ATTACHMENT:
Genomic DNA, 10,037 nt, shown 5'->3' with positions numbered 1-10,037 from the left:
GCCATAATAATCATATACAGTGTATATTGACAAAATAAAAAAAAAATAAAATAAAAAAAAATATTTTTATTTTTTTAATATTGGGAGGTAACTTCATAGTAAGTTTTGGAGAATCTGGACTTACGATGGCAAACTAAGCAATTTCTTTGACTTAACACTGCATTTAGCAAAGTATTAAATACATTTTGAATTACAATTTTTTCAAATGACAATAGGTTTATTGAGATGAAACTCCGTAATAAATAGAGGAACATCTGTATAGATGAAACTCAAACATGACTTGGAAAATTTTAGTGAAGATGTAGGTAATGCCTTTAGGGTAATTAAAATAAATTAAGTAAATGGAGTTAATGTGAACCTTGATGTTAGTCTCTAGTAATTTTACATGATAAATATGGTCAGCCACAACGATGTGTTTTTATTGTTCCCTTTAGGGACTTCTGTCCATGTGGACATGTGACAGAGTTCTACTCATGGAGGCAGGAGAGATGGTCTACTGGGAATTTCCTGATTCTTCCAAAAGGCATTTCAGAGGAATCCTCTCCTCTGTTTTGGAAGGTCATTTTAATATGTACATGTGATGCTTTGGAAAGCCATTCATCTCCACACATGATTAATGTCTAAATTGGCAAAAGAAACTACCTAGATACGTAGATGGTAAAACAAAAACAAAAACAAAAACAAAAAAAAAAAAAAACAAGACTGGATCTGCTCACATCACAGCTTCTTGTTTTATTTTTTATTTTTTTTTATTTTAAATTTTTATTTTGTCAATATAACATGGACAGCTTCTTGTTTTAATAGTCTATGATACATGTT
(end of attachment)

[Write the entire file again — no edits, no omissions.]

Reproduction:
Genomic DNA, 10,037 nt, shown 5'->3' with positions numbered 1-10,037 from the left:
GCCATAATAATCATATACAGTGTATATTGACAAAATAAAAAAAAAATAAAATAAAAAAAAATATTTTTATTTTTTTAATATTGGGAGGTAACTTCATAGTAAGTTTTGGAGAATCTGGACTTACGATGGCAAACTAAGCAATTTCTTTGACTTAACACTGCATTTAGCAAAGTATTAAATACATTTTGAATTACAATTTTTTCAAATGACAATAGGTTTATTGAGATGAAACTCCGTAATAAATAGAGGAACATCTGTATAGATGAAACTCAAACATGACTTGGAAAATTTTAGTGAAGATGTAGGTAATGCCTTTAGGGTAATTAAAATAAATTAAGTAAATGGAGTTAATGTGAACCTTGATGTTAGTCTCTAGTAATTTTACATGATAAATATGGTCAGCCACAACGATGTGTTTTTATTGTTCCCTTTAGGGACTTCTGTCCATGTGGACATGTGACAGAGTTCTACTCATGGAGGCAGGAGAGATGGTCTACTGGGAATTTCCTGATTCTTCCAAAAGGCATTTCAGAGGAATCCTCTCCTCTGTTTTGGAAGGTCATTTTAATATGTACATGTGATGCTTTGGAAAGCCATTCATCTCCACACATGATTAATGTCTAAATTGGCAAAAGAAACTACCTAGATACGTAGATGGTAAAACAAAAACAAAAACAAAAACAAAAAAAAAAAAAAACAAGACTGGATCTGCTCACATCACAGCTTCTTGTTTTATTTTTTATTTTTTTTTATTTTAAATTTTTATTTTGTCAATATAACATGGACAGCTTCTTGTTTTAATAGTCTATGATACATGTT